Children learn in many different ways. That’s why it is so important for teachers to bring concepts through multiple senses. In Waldorf schools we teach science through stories as well as outdoors in nature and in the lab. We move, build, and even bake and eat our math. We teach literature through theater. We sing our history and languages. We teach this way so that our curriculum reaches more children, more deeply, in a way that they love and remember.
There are many things to consider when finding the right school for your child. Finding a learning environment that emphasizes multimodal learning and an experiential approach to teaching is often what draws a family to Waldorf education. It’s no secret that we believe that children need to engage their whole body to learn academics. This is why art and movement are integrated into core academic subjects, as well as taught as stand-alone topics. When we acknowledge and incorporate multi-sensory experiences into the curriculum, student engagement soars.
As an article in Edutopia.org, “How Multisensory Activities Enhance Reading Skills”, explains, “reading lessons can involve more than just our eyes and ears.” Further, the author explains that research reinforces the idea that multisensory learning supports all students, and “the key is to use more than one sense at a time in order to cement the concept.” As an example, in a Waldorf math lesson, you’ll see second graders working on their multiplication times tables through a variety of ways. You’ll hear students singing their 4 times tables to the tune of Frere Jacques. They’ll draw a 10-pointed star with numbers 0 to 10 at each point, and learn their 3 times tables by following the line. Hand clapping games are a common tool to bring the physical body into the intellectual concept. Their teacher may tell a story that further reinforces the relationship between these numbers. Through these exercises, concepts are being reinforced across modalities. With this, we have a much greater chance of supporting different learning styles to learn new skills, to think critically, and to use their creativity.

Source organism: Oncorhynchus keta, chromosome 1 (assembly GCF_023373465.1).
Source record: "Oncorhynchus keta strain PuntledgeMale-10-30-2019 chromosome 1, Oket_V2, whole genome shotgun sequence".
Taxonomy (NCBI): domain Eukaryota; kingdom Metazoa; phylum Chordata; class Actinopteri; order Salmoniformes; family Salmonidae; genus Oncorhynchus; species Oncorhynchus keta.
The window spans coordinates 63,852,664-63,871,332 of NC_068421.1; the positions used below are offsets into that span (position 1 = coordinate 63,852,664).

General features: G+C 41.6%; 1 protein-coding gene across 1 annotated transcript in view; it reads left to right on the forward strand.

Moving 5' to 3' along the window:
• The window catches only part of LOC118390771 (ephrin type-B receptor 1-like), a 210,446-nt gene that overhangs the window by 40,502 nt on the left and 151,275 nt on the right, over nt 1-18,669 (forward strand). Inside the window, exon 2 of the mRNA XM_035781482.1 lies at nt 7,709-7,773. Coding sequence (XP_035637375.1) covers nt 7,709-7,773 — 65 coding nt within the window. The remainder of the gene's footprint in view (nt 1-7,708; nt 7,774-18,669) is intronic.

In Waldorf education, the multi-sensory approach to academics is part and parcel of our philosophy. Handwork classes begin in 1st grade, where students will learn to knit on needles, count their stitches, and follow a pattern. Cooking is regularly incorporated into world language classes to learn about different cultures. Furthermore, all students from PreK to 8th grade have biking classes. Class plays are an integral piece of the curriculum, bringing students together in a performance that is often connected to their core curriculum. There are many other examples of how all five senses are considered and honored at Richmond Waldorf School. We’d love to share more with an in-person visit.
As students move into the upper elementary and middle school, the multi-sensory learning continues to unfold in increasing complexity. Laboratory sciences with engaging experiments and demonstrations are commonplace to begin a new topic. Students may be asked to recount the demonstration by drawing an illustration of the experiment they witnessed. In addition to the integrated curriculum, Waldorf teachers bring subjects to life through field trips, being in and observing nature, and through a personal relationship with their students. We want to help students cultivate an interest in the world and its people through storytelling and multi-sensory experiences.
Want to Learn More?
We would love for you to explore the Waldorf approach! Sign up for a tour, or watch our school video where students talk about life at Richmond Waldorf School. Get to know us and see if RWS is right for your child.
At Richmond Waldorf School, we recognize that our student’s physical, social, and emotional well-being are a key part of their ability to learn and thrive. We look forward to meeting you and sharing more information about Waldorf education.
Richmond Waldorf School is a non-profit, private school in Richmond, Virginia offering Waldorf education for grades Pre-K – 8th grade.